We’ve done both at Andersen casa, and my husband and I (and his Inca expert colleague) agree the end result is better with a “dry” shake. It seems to better emulsify the egg white, yielding a creamier mouth feel. Yes, the ingredients are liquids, but “dry” refers to room temperature without ice. We start with a dry shake, and follow with ice and a “wet” shake. Read more about Wet Shaking Vs Dry Shaking.

Why is there no simple syrup or sweetener?

A traditional pisco sour with fresh key lime juice needs the simple syrup to offset the acidity of the lime juice. With blood orange juice, this ingredient is unnecessary IMHO. I definitely do NOT have a sweet tooth, and prefer alcoholic beverages not sweet. If you think you may be disappointed, feel free to add a bit of simple syrup or honey.

What can I substitute for blood oranges?

If you can’t get blood oranges, you can substitute cara cara oranges, or any other variety. Keep in mind, though, the color will be lighter. You might also try maracuya (passionfruit). You can use either fresh or frozen pulp in the same quantity. You may want a bar spoon of simple syrup or honey as it tends to be fairly tart.

Need more information on shaking a cocktail? See Spruce Eats How to Shake Cocktails.

Don’t skimp on the bitters. Bitters add so much flavor and complexity to your cocktails!

Note: This post originated in early 2017 before our first trip to Peru, and we knew next to nothing about pisco sours. My earlier version – a blood orange pisco cocktail – showed the pisco and blood orange juice topped with a firmer egg white top (almost to a meringue consistency). I then garnished with a candied orange slice (see photo at the end of the post). We really liked it, but it did not represent a pisco sour. 4 years later, I’ve updated the post, and we’re really happy with the results!

Blood oranges are only available seasonally in the Northern Hemisphere early winter through spring. As one who tries to practice sustainability, I try to avoid produce transported great distances (like the Southern Hemisphere). We enjoy them while we can! Cheers!

Signature in red and green with chiles and limes. Healthyish Latin cuisine.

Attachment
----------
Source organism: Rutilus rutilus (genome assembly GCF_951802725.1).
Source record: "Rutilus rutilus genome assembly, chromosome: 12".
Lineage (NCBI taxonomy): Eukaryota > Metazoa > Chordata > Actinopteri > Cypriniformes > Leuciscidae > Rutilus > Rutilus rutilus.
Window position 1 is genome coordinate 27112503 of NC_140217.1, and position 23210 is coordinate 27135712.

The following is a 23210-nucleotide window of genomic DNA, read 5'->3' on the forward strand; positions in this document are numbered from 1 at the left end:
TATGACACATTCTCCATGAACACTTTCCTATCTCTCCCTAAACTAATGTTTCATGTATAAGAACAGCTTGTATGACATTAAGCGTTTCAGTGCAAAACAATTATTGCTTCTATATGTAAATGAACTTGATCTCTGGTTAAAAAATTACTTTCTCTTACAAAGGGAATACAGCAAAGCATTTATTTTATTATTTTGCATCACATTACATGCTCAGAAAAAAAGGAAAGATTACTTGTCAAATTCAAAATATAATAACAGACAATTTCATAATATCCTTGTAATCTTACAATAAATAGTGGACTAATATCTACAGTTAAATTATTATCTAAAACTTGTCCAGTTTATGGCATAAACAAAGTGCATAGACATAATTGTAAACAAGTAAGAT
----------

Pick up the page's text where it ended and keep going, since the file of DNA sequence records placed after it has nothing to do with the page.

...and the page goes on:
2 cocktails in coupe glasses with orange twists.

Blood Orange Pisco Sour

The gorgeous red flesh and the distinct raspberry-citrus flavor of the blood orange combined with pisco and egg white produces one beautiful and delicious cocktail! Finish with a shake or two of orange bitters, and a slice or a twist or blood orange. Qué rico!
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Prep Time 5 minutes
Total Time 5 minutes
Course Beverages
Cuisine Peruvian
Servings 1 cocktail
Calories 289 kcal

Ingredients
  

  • 1.75 ounces fresh blood orange juice - (see Tips in post)
  • 3 ounces pisco
  • 1 egg white
  • bitters – orange or aromatic - Angostura
  • orange slice or a twist to garnish

Instructions

  • Prepare – Gather ingredients, equipment, squeeze the orange(s), separate the egg(s).
  • Dry shake the cocktail ingredients – To a cocktail shaker, add the blood orange juice, pisco, and egg white (no ice) to a cocktail shaker. Shake vigorously 30-60 seconds.
  • Wet shake the cocktail – Add ice to the cocktail shaker. Shake an additional 30-60 seconds.
  • Finish the cocktail – Strain into cocktail glasses. Shake a few drops of bitters. Garnish with a slice or orange or a twist of orange peel. Enjoy!

Notes

Calories are an approximation only from MyFitnessPal.com.

Nutrition

Calories: 289kcal

NOTE: Macronutrients are an approximation only using unbranded ingredients and MyFitnessPal.com. Please do your own research with the products you’re using if you have a serious health issue or are following a specific diet.

Did you make this recipe? Please leave a comment and/or star rating! Email us with any questions: tamara@beyondmeresustenance.com
Original 2017 photo of A Blood Orange Pisco Cocktail with candied blood orange on top.
Original February 2017 photo…

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4 Comments

  1. We are hooked too with Pisco Sours since our travels to Peru. I love the spin with blood oranges. YUM! She is a beauty and I can’t wait to try this one out.

  2. Just to inform you, Pisco is Peruvian, not Chilean. The Peruvian port city of Pisco, just to name the place of origin.

    1. Thank you JC. If you read my post, I discussed that very topic. The fact is, there are Chilean “piscos”, and that was the reason I explained it. Did you read the post? Thank you for your comment.